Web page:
Last updated on July 4th, 2022 at 09:06 am

The recent ‘Five Eyes’ cybersecurity advisory issued by the intelligence agencies from the US, UK, Canada, Australia, and New Zealand underlines current concerns about the possibility of state-sponsored attacks. In particular, the guidance focuses on the risks faced by critical infrastructure providers, with the aim of improving the resilience of organisations that could be targeted.

As explained by NCSC CEO, Lindy Cameron: “In this period of heightened cyber threat, it has never been more important to plan and invest in longer-lasting security measures. It is vital that all organisations accelerate plans to raise their overall cyber resilience, particularly those defending our most critical assets.”

The agencies advise that organisations in general – and critical infrastructure providers in particular – should focus on a range of mitigations against attacks that could be instigated by Russian state-sponsored operations and aligned cybercrime groups. These include what many would consider to be the minimum standard of preventive measures and cyber hygiene processes. For instance, prioritising the patching of known exploited vulnerabilities, enforcing multi-factor authentication (MFA), monitoring remote desktop protocol (RDP) and providing end-user awareness and training are key to frustrating the efforts of bad actors.

Lessons Learnt?

Unfortunately, the risks are increasingly familiar. Last year’s attack on Colonial Pipeline, a crucial element of the United States’ fuel network, crippled the company’s operations, forcing it to cease the distribution of 2.5 million barrels of fuel per day throughout its 5,500 miles of pipe infrastructure. That was roughly half of the fuel consumed on the East Coast of the United States, and the incident forced lawmakers to approve emergency legislation allowing fuel to be transported by road.

Part of the problem for every potential victim is that the underlying IT networks helping these organisations to operate have become more diverse and distributed, which has increased the number of potential vulnerabilities. Even the tiniest devices connected to the Internet of Things (IoT) have now become possible gateways to vital networks, giving bad actors more options for mounting potentially devastating cyber attacks.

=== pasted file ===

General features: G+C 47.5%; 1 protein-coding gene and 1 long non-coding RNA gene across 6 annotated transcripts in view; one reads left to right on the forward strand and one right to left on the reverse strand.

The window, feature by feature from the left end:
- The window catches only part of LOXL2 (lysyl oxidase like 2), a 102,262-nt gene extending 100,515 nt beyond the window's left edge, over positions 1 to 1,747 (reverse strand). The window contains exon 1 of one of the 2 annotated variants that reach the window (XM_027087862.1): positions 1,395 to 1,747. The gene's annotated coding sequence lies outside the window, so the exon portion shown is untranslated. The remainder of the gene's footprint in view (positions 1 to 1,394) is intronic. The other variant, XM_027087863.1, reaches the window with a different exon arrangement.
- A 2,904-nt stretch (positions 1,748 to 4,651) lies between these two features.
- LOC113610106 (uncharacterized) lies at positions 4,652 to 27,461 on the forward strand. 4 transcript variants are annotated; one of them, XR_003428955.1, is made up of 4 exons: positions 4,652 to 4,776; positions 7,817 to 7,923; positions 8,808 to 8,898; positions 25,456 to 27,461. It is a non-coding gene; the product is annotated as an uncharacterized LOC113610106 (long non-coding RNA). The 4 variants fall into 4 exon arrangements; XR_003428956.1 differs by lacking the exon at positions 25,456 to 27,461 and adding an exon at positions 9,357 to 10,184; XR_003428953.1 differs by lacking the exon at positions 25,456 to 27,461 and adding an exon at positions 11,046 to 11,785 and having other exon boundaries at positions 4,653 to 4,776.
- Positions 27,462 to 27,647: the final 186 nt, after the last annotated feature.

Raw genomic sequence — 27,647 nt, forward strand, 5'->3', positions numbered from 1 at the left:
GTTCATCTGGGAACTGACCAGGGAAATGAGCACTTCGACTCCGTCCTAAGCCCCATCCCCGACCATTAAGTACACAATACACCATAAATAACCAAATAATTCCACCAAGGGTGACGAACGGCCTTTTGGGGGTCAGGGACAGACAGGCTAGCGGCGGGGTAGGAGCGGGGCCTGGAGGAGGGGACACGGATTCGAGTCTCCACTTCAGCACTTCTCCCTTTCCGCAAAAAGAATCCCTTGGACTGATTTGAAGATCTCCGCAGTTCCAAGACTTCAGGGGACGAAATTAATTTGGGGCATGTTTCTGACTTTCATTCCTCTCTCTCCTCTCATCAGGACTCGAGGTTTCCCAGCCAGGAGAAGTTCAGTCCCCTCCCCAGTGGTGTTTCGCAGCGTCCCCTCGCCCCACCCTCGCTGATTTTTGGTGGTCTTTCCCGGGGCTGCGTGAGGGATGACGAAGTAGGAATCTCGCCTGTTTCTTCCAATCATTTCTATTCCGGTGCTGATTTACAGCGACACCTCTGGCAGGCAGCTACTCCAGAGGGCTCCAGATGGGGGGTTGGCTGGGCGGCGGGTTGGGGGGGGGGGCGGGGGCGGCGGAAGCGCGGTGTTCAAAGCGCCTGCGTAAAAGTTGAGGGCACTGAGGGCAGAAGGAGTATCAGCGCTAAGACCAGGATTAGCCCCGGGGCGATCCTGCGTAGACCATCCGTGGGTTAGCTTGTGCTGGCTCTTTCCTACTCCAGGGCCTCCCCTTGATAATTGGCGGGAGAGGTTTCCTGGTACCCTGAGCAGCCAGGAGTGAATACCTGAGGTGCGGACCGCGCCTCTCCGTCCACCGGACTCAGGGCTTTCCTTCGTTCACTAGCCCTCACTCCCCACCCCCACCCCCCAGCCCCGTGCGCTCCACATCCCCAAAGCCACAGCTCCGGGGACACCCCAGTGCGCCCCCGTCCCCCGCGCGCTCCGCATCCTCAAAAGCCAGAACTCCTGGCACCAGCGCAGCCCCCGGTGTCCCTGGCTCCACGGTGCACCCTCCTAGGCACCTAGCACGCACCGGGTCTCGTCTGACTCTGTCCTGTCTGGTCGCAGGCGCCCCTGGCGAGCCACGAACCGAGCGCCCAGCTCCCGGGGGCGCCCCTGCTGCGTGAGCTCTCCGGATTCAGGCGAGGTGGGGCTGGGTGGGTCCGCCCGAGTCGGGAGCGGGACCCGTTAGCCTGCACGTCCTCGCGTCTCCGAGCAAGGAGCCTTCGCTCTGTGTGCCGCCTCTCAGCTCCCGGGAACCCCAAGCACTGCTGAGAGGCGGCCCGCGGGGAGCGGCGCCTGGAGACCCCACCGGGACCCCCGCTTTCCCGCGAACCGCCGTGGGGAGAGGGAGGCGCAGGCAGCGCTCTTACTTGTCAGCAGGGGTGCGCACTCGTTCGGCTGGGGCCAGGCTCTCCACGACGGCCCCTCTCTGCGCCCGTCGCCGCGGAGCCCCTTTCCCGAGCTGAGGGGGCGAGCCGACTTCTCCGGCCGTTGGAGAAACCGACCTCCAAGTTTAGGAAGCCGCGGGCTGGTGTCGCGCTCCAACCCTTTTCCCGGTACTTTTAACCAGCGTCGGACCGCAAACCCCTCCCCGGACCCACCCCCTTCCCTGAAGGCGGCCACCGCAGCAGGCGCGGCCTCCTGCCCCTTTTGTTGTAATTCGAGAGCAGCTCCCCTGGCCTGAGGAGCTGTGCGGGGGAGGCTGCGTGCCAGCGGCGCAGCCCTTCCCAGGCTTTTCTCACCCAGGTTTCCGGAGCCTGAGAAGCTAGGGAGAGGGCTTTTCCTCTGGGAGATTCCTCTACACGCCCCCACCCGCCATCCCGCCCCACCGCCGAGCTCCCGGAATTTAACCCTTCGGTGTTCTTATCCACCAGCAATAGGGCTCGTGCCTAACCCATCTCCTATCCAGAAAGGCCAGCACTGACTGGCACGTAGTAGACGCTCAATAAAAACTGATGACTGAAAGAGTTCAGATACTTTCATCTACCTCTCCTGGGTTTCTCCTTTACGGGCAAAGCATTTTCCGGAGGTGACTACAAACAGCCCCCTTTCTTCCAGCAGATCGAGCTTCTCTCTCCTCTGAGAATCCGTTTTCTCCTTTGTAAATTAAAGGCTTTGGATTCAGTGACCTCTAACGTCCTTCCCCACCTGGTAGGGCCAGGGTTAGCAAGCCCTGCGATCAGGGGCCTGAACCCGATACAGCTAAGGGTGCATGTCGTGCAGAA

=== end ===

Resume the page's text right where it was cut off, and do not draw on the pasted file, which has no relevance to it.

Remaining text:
This also demonstrates how successful ransomware attacks expose victims’ reactive security strategies. Colonial Pipeline, for example, took systems offline to limit the threat, brought in prominent third-party security experts, and established a system restart plan, according to official media statements at the time. The problem is that this kind of approach – where vulnerabilities are addressed only after an attack – means that for many organisations the damage is already done. Instead of preventing an attack, they are forced to pay ransom demands or implement costly recovery activities.

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While Colonial is arguably the most high-profile of the publicly disclosed critical infrastructure attacks, it is far from alone. The FBI’s 2021 Internet Crime Report detailed nearly 650 ransomware incidents targeting critical infrastructure in the US alone last year. In the context of significantly increased current geopolitical tensions, it’s likely that the volume and severity of attacks will continue to increase.

Proactive Protection

So where does that leave us? Organisations are faced with a wide range of risks and vulnerabilities that require urgent attention. Take those presented by file-based cyber security threats, where approximately 1 in every 100,000 files contain potentially malicious content.

Even though most organisations recognise the importance of protecting their precious files and data from malware and ransomware, the great majority rely on a reactive approach provided by antivirus and sandboxing technology to do so. While these solutions form an important part of any holistic cybersecurity strategy, they can also create serious cybersecurity blindspots.

For example, roughly 70% of malware identified in files is of an unknown variant when it is received, thus rendering it invisible to reactive cybersecurity technologies. The problem is that updating antivirus and sandboxing systems to protect files and documents can take days or even weeks. As a result, malware and ransomware can remain undetected on network infrastructure for up to 18 days before reactive solutions can respond.

Instead, critical infrastructure organisations must take a proactive approach to file security, and one of the most effective ways to do this is by utilising Content Disarm and Reconstruction (CDR) technology that instantly cleans and rebuilds files to match their ‘known good’ manufacturer’s spec – automatically removing potential threats.

For critical infrastructure providers, closing all the potential angles of attack has become crucial to protecting key public services and the wider national interest. Indeed, the Five Eyes advisory urges “critical infrastructure network defenders to prepare for and mitigate potential cyber threats – including destructive malware, ransomware, DDoS attacks, and cyber espionage”. In the current climate, proactive cybersecurity strategies are now more important than ever.

Paul Farrington, Chief Product Officer at Glasswall, is a DevSecOps dynamo. With over 20 years of experience launching secure software, he now keeps Glasswall's product development team focused on delivering (and growing) the world's most innovative CDR product portfolio. His previous roles include CTO and leadership positions at Veracode, BCSG, and Barclays.

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